There is obvious potential for engagement with neorealism in terms of exploring the theoretical and historical boundaries between international system and international society. Most promising is this regard is Barry Buzan's work on the uneven development of international society in the modern world and, most recently, Barry's structural re-interpretation of the EnglishSchool.
Engagement with neorealism is also necessary in order to explore the implications of American hyperpower for international society. Tim Dunne identifies this as the next big challenge for EnglishSchool scholars. He suggests that international society is at risk of being "choked from above" by an all-powerful United States that sees itself as being above international law. In short, society may be replaced by hierarchy.
There is much neorealist debate about the character and consequences of US preponderance. William Wohlforth presents a picture of stable American unipolarity. War with a rising challenger, he argues, is unlikely because nobody is able to counter-balance the sheer concentration of US power. Any counter-balancing alliance would also be undermined regional balancing dynamics. Some Realists also suggest that, ala Walt, European and Asian powers have no reason to counter-balance because they do not fear a benign American hegemon. ES concern and neorealist optimism are reconcilable. As John Ikenberry has argued, the United States has the interest and has previously shown the inclination to be a responsible hegemon. US hyperpower can serve to stabilise the international system and shore up international society.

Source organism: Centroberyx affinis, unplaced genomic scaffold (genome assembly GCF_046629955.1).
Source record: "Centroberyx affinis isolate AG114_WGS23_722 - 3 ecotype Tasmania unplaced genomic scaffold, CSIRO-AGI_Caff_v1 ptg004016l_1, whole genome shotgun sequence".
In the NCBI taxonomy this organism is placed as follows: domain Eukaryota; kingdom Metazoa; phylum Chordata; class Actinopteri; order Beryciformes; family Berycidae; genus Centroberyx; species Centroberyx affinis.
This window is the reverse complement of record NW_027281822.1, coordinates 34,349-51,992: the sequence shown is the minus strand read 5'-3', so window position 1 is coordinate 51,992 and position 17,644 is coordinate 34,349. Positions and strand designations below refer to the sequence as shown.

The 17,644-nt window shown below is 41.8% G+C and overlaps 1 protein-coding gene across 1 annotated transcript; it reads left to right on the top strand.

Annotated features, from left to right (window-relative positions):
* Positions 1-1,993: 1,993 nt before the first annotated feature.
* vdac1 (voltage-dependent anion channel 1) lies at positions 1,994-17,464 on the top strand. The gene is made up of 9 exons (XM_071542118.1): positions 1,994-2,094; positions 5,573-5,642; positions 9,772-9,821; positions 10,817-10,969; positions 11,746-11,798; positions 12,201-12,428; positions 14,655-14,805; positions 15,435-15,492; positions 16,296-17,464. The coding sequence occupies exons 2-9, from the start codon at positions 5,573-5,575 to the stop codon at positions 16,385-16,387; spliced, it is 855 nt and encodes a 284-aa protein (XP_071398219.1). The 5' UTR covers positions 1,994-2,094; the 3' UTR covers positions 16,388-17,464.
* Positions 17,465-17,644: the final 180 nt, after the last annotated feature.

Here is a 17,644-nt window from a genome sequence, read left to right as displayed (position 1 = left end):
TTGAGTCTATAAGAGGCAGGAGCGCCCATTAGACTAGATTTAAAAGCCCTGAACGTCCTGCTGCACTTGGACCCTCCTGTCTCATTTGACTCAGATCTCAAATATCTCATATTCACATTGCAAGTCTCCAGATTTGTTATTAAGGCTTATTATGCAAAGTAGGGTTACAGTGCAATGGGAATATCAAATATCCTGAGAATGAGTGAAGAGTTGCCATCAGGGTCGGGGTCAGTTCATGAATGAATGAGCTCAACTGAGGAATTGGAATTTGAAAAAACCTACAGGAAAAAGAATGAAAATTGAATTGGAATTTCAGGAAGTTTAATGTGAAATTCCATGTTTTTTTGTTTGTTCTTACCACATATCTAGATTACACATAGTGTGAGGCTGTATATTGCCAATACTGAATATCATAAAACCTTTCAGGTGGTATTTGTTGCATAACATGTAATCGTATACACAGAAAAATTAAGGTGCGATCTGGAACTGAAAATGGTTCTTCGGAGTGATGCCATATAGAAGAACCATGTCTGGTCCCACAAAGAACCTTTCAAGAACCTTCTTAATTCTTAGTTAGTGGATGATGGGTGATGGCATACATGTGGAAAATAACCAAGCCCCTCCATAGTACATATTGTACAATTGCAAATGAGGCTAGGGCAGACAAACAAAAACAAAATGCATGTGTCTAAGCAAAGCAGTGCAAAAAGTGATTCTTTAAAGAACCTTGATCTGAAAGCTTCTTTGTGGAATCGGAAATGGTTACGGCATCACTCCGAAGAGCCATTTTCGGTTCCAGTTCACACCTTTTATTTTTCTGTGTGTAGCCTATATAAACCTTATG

However, in The Tragedy of Great Power PoliticsJohn presents a different neorealist view of US hegemony; one that offers little comfort to the ES. Unlike most neorealists, he doesn't buy the idea of American unipolarity. He accepts that the US has the largest portion of economic and military power in the world, but he points out that two other states are currently capable of militarily resisting the United States: these being China and Russia. Thus for John, the United States is hegemon in the Americas only. That said, US power is crucial in balancing against the rise of hegemons in other regions of the world.
John predicts tough times ahead. In the next 20 years he expects the withdrawal of US forces from Europe and the rise of German hegemony. He anticipates that the US will maintain forces in Asia and this could draw the United States into conflict with a rising China. John's prescription for peace is US power. He suggests that continued US presence in Europe would counter-balance German power. And he recommends that the US contain the rise of China.
ES scholars worry that the US has become too powerful and too pushy. John worries that the US is not all-powerful and might be a push-over. These are divergent visions of the world with crucial implications for policy-making. The ES must either enter into dialogue with Offensive Realism or defeat it in scholarly debate. Either way, it is time for the British to face up to John Mearsheimer.